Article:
Darling daughter # 2, also known as The Perfect Jennifer, commented that she had the least impressive career of all of my daughters.
I responded with true maternal tact,
“That’s a load of crap! You’re far more likely to make a difference in the world than any of them. Yes, it’s great that Ronda is making lots of money and has a flashy car, and we’re all proud of her that she won a couple of world titles – but how many people have you ever heard say their lives were changed by some fighter, or anybody, who they saw on TV? Maria is a terrific writer and it’s great that she’s been at ESPN for years, but almost never do you hear someone tell you about how important a sports writer was in their life. Almost EVERYBODY, though, can ten, twenty or even fifty years later mention a teacher who made a difference in their life. You hear all of the time about people who became writers, doctors, or yes, even statisticians, because that one teacher inspired them. YOU are in a position to change people’s lives and I know you do because I have seen your students and I have seen you teach.”
“That’s nice of you to say that.”
My brother, who after putting his own children through college, earned a Ph.D. in education and now teaches middle school mathematics was talking one day about his desire to have more of an impact on more students.
I told him,
“You never know. I’m sure if my first statistics professor remembered me at all – and I cannot imagine that he does – he would say I was one of the students he did not reach. It was a Monday, Wednesday, Friday class and I skipped every Friday to go to frat parties. Thirty-five years later, every time I teach about the Central Limit Theorem, I remember Dr. Spitznagel’s class, with all the very serious mathematics graduate students and one sometimes hungover 19-year-old senior in a halter top, who would be me. I’m sure Chris and Phyllis, the two math teachers who taught me Calculus and matrix algebra in high school despaired twice as much because I sometimes skipped class to smoke pot behind the school, but forty years later I still remember their names, how to find a derivative and the determinant of a matrix.”
“That’s nice of you to say.”
Although he did have to glare at me disapprovingly about the pot-smoking and drinking. He always was the perfect one in our family. I think Jennifer takes after him.
Both of them should know me better than to think I ever say anything just to be nice. It’s true. Teachers matter. Long after the latest hedge fund manager has retired to his tax shelter island with his fourth wife. Long after today’s greatest innovative disruptive start-up has collected $10 million in venture capital and then gone bankrupt. Long after we will have all forgotten David Brooks and his students at Yale who think that only the time you spend getting yourself higher SAT scores and more money is not time wasted. Long after we have forgotten all of them we will still remember the teachers who mattered.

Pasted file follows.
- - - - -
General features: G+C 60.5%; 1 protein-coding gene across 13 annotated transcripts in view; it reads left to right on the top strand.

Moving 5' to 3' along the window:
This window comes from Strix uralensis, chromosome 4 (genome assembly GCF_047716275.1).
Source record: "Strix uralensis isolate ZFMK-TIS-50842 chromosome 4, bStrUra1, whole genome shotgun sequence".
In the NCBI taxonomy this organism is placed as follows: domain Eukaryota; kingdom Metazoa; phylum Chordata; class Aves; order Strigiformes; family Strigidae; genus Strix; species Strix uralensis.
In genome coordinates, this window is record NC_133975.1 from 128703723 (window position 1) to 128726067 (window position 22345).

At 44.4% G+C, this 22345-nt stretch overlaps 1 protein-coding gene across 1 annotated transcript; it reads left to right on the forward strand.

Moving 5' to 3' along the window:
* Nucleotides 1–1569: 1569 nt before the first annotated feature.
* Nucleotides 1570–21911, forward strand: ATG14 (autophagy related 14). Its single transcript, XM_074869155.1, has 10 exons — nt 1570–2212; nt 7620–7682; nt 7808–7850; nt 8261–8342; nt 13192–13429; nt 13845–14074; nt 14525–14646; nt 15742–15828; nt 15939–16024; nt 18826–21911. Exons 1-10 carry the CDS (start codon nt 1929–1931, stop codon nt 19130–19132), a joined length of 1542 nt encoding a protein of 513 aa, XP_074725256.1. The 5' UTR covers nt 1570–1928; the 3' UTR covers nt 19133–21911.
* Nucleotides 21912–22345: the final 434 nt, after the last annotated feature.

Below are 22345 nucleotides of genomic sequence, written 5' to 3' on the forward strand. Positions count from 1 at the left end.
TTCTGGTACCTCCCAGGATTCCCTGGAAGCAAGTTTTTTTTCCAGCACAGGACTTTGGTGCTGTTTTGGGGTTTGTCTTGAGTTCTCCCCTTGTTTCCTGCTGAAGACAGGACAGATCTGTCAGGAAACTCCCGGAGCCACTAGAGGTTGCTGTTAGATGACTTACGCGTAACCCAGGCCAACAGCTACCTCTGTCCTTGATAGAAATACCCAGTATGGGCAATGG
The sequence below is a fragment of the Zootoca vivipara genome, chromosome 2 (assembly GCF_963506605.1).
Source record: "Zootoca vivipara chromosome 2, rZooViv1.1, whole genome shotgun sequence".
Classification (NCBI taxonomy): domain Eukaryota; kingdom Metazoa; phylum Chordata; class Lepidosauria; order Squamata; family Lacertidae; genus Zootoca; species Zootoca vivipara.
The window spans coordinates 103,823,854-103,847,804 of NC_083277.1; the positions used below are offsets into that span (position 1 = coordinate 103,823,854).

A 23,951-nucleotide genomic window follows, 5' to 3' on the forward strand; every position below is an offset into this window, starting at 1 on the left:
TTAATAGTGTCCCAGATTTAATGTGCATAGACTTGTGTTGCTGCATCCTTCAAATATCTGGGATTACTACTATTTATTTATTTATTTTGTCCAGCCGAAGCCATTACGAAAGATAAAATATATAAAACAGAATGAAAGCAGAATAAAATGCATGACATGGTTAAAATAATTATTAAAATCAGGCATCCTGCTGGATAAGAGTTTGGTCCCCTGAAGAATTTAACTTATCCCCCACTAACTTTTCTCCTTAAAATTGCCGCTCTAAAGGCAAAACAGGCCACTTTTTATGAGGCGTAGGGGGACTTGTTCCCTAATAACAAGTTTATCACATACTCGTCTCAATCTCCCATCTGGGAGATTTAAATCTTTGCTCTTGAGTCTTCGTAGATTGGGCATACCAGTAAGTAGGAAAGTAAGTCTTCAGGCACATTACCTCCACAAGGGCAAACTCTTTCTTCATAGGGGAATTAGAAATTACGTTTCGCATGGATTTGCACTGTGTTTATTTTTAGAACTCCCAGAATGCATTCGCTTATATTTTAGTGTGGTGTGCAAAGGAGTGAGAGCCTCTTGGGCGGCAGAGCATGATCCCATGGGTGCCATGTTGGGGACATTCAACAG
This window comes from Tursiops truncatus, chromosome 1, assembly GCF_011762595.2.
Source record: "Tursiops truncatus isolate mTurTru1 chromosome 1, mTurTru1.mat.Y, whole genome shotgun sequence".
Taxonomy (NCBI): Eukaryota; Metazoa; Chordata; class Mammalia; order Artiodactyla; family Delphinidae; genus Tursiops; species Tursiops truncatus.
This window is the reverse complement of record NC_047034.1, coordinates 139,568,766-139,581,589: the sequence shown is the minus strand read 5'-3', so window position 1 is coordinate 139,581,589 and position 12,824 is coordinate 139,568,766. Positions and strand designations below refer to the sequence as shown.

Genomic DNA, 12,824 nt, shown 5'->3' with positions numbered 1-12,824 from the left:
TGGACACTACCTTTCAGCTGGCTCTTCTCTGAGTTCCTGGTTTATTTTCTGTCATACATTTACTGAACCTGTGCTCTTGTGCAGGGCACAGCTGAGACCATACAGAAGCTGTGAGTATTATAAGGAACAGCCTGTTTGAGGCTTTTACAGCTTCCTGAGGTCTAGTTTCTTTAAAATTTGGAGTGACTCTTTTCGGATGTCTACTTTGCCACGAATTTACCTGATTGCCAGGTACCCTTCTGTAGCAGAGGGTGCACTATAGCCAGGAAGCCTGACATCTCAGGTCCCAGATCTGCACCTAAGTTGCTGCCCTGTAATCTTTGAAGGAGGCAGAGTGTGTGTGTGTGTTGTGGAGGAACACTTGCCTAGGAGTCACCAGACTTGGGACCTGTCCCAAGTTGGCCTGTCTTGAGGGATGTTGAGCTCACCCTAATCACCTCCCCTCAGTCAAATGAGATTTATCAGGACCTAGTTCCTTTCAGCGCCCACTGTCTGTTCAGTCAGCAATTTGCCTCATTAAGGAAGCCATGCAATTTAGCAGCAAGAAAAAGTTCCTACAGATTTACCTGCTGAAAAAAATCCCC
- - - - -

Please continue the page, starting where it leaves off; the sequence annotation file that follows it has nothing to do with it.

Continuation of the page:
The most interesting man in the world, or, at least, the most interesting man I ever met, is Dr. Carter Revard. I took an independent study from him in 1978 in the last semester of my senior year at Washington University in St. Louis when it turned out that I could not graduate without ever having taken an English course. Apparently, hating English is not a sufficient reason for them to waive the English requirement. Who knew? I was amazed by his breadth of knowledge. He commented that he tried to take a class on something every semester, since he was at the university and it was free.
While I never managed to do it every semester, I have tried to take one class a year. I took microbiology, matrix algebra, data mining, COBOL, cyberpsychology, Chicano Studies. Every now and then, I try to take a course in an area I know nothing about so I can relate better to my students who are taking multivariate statistics for the first time and thinking
I’m going to be teaching an online course this fall – for the first time since 1999. You can imagine how much online courses have changed since then! So, to try to better understand how my students will experience it, I decided to take a bunch of courses from code school. (It’s a site, www.codeschool.com )
So, even though Dr. Revard taught English which I absolutely hated, he made enough of an impression on me that I am still, 35 years after graduation, I’m trying to continue putting myself in my students’ place.
Teachers matter. Even to that kid who hates your subject and skips your class for frat parties.